David Bourget (Western Ontario)
David Chalmers (ANU, NYU)
Rafael De Clercq
Ezio Di Nucci
Jack Alan Reynolds
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Acta Biotheoretica 37 (3-4):281-313 (1988)
Studies of coexistence are based ultimately on the assumption that competitive exclusion is a general and accredited phenomenon in nature. However, the ecological and evolutionary impact of interspecific competition is of questionable significance. Review of three reputed examples of competitive exclusion in the field (Aphytis wasps, red and grey squirrels, and triclads) demonstrates that the widely-accepted competition-based interpretations are unlikely, that alternative explanations are overlooked, and that all other reported cases need critical reinvestigation. Although interspecific competition does undoubtedly occur, the evidence suggests it is usually too weak and intermittent a force to achieve competitive exclusion or any other ecologically-significant result, except perhaps rarely and on a minor scale. Coexistence and community structure are therefore not ecological conditions to be especially accounted for, especially since their inherently comparative methods generate information that is largely superficial. Alternative questions that relate directly to species, the units of diversity, are discussed and they emphasize the primary habitat requirements of species, which are fixed during speciation. Neither the comparative approach of coexistence studies, nor the investigation of pattern is likely to be profitable, since the acquisition of species-specific characteristics during speciation requires historical research. At least one alternative theory of ecology, based on the close adaptation of organisms to the environment, is available.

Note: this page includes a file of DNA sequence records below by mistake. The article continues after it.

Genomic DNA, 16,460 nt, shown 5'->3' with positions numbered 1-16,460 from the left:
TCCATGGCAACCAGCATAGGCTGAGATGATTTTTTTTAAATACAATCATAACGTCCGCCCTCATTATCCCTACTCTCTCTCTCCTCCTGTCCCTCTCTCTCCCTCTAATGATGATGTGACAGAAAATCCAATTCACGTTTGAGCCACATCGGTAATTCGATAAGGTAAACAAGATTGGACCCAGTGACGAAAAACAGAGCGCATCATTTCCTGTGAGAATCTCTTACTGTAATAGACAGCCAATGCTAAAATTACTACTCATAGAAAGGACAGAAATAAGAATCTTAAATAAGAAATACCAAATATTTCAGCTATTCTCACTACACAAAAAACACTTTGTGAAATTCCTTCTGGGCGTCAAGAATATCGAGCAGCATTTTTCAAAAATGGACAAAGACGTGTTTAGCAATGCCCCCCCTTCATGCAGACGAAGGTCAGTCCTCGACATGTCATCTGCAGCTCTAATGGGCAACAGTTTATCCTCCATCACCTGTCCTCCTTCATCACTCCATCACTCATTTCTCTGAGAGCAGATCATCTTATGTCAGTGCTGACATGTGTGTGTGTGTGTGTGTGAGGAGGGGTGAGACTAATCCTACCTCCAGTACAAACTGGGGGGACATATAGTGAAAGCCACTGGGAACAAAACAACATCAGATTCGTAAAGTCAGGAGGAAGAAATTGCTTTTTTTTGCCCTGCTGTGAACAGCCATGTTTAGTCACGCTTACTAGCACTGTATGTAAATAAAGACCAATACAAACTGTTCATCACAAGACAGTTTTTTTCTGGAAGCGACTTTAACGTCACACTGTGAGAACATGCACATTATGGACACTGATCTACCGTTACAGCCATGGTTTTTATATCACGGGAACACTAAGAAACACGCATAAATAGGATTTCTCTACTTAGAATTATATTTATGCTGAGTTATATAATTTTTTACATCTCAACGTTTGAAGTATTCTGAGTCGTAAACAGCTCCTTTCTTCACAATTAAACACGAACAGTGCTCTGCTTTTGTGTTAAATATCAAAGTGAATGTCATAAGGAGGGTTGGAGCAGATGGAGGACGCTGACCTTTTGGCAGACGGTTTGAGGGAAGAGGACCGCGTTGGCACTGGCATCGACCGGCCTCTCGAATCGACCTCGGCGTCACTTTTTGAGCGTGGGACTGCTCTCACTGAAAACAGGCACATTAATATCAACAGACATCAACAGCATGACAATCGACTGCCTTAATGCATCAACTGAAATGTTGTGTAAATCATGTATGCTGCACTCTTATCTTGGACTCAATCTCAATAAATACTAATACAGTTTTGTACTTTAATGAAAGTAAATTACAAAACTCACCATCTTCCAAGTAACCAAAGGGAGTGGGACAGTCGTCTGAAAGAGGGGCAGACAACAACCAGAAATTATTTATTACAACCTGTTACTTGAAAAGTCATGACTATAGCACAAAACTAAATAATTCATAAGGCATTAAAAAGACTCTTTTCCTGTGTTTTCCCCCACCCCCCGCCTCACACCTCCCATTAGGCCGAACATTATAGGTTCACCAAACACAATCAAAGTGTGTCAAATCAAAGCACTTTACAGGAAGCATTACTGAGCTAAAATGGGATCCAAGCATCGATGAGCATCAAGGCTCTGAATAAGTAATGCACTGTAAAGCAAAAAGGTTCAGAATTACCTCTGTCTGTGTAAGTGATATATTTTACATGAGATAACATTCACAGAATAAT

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Paul Feyerabend (1970). Consolations for the Specialist1. In Imre Lakatos & Alan Musgrave (eds.), Criticism and the Growth of Knowledge. Cambridge University Press 197.
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H. E. H. Paterson (1985). The Recognition Concept of Species. In E. Vrba (ed.), Species and Speciation. Transvaal Museum Monograph No. 4. Pretoria
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